Near the end of last week, it was believed the two top candidates for the job were Temple's Al Golden and Oklahoma State offensive coordinator Dana Holgorsen.  With Golden heading to Miami to lead the Hurricanes, Holgerson appears to be the new favorite for the job in Pittsburgh.  Of course, there are no promises that Holgerson would be interested in leaving Oklahoma State right now.  He has put together an incredibly potent offense with Brandon Weeden, Justin Blackmon, and Kendall Hunter as the cornerstones in 2010.  With Weeden and Blackmon possibly returning for 2011, there is a chance that Holgerson could stay for one more successful year and boost his stock significantly.

But according to a story in the Pittsburgh Post-Gazette, Holgerson was contacted by Pitt late last week and interviewed with Pederson at an undisclosed location over the weekend.  Holgerson brings a high-energy offense that could energize the fanbase and immediately utilize some of the weapons already in place for the Panthers.  Similar to Blackmon, Panthers' wide receiver Jon Baldwin could return for another season and join Dion Lewis and Tito Sunseri as the playmakers of Pitts offense.  Sunseri and Lewis have both been inconsistent across their young careers, but have shown flashes of their potential (In Lewis' case, his entire freshman season).  There are no notions as to if this will develop into anything further, but it sounds like one of the best potential scenarios for Pittsburgh.
Posted on: November 29, 2010 5:58 pm
 

Broyles finalists have offensive flavor

Posted by Jerry Hinnen

The ancient saw about football is that offense sells tickets and defense wins championships. But based on this offense-dominated 2010 season, it may be time to admit that when it comes to college football, offense can just about handle the whole thing, thanks; likely BCS title game participants Auburn and Oregon both ride their record-breaking offenses first and their defenses second, and whether it's the Big Ten with Wisconsin , the Big 12 South with Oklahoma , or the SEC East with South Carolina (and their 100th-ranked pass defense ), defense-first teams are giving way to more explosive counterparts.

Which helps explain why of the five finalists announced today for the Broyles Award , given annually to the nation's top assistant coach, four of them are offensive coordinators at the helm of some of the nation's best attacks. They are:

Dick Bumpas, defensive coordinator/defensive line coach, TCU
Paul Chryst, offensive coordinator/quarterbacks coach, Wisconsin
Dana Holgorsen, offensive coordinator, Oklahoma State
Gus Malzahn, offensive coordinator/quarterbacks coach, Auburn
Greg Roman, offensive coordinator, Stanford

Of the five, Malzahn has become (almost without question) the biggest name in the group and with his unorthodox scheme producing not only an SEC West title but a probable Heisman Trophy for Cam Newton , he's your likely front-runner. But all five have done incredible work this season: Holgorsen took over a Cowboy offense missing its longtime quarterback and biggest receiving threats and helped make Justin Blackmon and Kendall Hunter All-Americans; Chryst has made Scott Tolzien  the most efficient quarterback in the Big Ten by a mile while maintaining the Badgers' bulldozing ground-based mentality; Roman, likely the most obscure name in the bunch, has coordinated an offense that lost Toby Gerhart and still averaged better than 40 points per game; and though a couple of off-games have denied TCU their run at being the best statistical defense of the decade , Bumpas's perenially excellent Frogs again lead the nation in both total and scoring defense.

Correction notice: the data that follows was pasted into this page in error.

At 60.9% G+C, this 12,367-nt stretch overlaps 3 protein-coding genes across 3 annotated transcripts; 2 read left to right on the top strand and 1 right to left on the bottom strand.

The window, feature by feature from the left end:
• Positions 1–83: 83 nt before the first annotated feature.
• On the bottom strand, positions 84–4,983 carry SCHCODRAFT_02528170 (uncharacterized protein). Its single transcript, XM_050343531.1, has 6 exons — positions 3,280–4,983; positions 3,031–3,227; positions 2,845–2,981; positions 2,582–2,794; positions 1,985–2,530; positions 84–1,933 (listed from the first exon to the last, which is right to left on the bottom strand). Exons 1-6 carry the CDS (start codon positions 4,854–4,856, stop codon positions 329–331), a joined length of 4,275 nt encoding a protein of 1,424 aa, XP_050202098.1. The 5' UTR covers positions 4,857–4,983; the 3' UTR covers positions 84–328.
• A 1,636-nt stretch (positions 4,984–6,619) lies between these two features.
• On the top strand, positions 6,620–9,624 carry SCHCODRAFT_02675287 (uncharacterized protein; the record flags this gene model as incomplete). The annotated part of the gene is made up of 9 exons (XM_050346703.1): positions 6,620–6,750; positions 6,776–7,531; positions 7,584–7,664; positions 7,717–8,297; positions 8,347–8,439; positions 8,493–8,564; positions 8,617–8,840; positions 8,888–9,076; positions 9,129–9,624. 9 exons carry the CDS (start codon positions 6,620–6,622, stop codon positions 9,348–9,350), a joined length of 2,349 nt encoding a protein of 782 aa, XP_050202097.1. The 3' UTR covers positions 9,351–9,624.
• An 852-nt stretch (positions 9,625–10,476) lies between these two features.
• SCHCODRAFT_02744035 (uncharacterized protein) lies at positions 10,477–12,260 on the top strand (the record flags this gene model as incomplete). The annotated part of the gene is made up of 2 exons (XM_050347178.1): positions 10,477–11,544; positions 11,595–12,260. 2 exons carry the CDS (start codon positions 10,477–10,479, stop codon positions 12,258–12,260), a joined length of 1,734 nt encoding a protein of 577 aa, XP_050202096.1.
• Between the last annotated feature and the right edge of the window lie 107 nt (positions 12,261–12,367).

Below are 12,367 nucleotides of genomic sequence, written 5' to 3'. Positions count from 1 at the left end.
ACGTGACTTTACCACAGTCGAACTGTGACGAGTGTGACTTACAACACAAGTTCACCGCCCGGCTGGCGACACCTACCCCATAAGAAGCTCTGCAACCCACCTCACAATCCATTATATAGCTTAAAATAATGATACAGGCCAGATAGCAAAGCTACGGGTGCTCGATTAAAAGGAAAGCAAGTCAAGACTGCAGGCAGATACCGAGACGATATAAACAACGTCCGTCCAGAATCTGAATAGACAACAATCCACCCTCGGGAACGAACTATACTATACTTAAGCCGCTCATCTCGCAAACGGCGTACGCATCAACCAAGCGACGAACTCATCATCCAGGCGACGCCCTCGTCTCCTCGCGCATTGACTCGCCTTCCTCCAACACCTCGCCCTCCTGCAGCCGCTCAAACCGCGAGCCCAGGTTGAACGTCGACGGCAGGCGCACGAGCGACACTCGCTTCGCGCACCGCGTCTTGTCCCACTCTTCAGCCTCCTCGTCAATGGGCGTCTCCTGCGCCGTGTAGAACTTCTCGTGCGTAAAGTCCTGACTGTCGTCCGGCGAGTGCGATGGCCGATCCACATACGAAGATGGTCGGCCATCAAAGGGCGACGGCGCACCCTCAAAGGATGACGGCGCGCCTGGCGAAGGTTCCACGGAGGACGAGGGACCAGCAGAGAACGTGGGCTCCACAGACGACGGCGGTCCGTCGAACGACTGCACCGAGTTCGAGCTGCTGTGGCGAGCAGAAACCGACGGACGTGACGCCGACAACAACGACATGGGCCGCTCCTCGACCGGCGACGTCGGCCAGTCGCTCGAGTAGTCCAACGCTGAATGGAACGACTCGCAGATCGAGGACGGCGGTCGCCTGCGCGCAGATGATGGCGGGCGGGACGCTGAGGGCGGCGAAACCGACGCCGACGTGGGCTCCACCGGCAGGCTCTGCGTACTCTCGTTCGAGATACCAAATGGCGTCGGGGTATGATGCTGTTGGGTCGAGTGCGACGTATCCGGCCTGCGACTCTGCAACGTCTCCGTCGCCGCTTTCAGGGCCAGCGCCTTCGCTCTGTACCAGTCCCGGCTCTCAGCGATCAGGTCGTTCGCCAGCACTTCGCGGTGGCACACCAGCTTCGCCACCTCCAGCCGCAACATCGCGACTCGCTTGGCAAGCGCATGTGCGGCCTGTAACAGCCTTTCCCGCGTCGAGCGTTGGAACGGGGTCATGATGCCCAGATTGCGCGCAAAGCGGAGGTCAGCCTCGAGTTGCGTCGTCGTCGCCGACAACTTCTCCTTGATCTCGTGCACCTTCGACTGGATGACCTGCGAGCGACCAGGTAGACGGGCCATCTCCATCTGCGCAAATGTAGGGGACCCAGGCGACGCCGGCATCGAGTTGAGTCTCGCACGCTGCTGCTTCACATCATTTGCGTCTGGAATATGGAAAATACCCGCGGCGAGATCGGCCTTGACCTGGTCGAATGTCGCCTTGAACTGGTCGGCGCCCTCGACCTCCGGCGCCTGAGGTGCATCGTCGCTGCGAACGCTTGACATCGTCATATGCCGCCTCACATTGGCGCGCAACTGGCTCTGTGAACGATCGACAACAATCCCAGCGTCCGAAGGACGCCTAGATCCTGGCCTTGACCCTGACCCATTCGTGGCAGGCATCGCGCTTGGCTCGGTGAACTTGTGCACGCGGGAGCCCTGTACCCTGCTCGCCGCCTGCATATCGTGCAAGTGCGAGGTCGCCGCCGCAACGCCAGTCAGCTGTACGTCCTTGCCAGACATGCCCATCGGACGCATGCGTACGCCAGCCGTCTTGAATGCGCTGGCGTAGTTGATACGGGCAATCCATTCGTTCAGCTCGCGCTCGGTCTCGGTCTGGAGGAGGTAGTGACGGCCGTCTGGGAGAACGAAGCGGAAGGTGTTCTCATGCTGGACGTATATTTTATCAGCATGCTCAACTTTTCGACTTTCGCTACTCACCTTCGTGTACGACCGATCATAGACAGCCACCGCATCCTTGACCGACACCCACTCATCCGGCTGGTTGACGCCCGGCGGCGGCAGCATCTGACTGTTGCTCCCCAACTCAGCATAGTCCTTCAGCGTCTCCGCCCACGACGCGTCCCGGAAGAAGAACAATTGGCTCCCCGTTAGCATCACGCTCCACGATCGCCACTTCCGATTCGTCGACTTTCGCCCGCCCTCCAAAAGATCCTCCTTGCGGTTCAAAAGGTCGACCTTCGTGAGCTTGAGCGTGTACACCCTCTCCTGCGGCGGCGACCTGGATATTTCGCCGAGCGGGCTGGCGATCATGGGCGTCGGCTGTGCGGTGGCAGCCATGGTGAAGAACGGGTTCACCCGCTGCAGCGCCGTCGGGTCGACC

But a vote for Bumpas in 2010 feels a bit like counterprogramming opposite the Super Bowl or something similar. This is the season of offense in college football, and the Broyles winner will likely reflect that.

Posted on: November 29, 2010 11:53 am
Edited on: November 29, 2010 11:54 am
 

James headlines 2010 Coaches' All-America Team

Posted by Chip Patterson

As many schools have wound down their regular season, the time has come for 2010's series of accolades and awards.  There will be predictable nods, deserving players snubbed, and a guarantee of AT LEAST one slightly irrational fan base being furious by the omission of their star player.  The first notable All-America team was released on Monday morning, the AFCA FBS Coaches' All-America Team.  

It is the only All-America team that is voted on exclusively by the coaches, and it was not surprising to see the team headlined by Oregon's LaMichael James and Clemson's Da'Quan Bowers.  Auburn fans, don't worry, your boy made the cut.

Check out all of the coaches' selections below:

  

A few notes on the list:

- Despite constant criticism for a "down year," the ACC has as much representation on the list (4) as the SEC and Big 12.  Only the Big Ten (6) produced more players on the 2010 team.  

- As Bryan Fischer pointed out, there were four Texas natives selected to the All-America team.  Outside of TCU's Tank Carder, none of them even play for a school in Texas.  How should that reflect on the in-state universities, particularly Texas head coach Mack Brown?  I know that the 2010 Longhorns would have benefited significantly from a Kendall Hunter or LaMichael James in the backfield.

- There was little turnover from last year's squad, with Michigan State linebacker Greg Jones being the only repeat selection from 2009.  However, the same could be true for next year's list.  Only ten players on the list could return for 2011, and there is no guarantee that they all will.  


 
 
 
 
The views expressed in this blog are solely those of the author and do not reflect the views of CBS Sports or CBSSports.com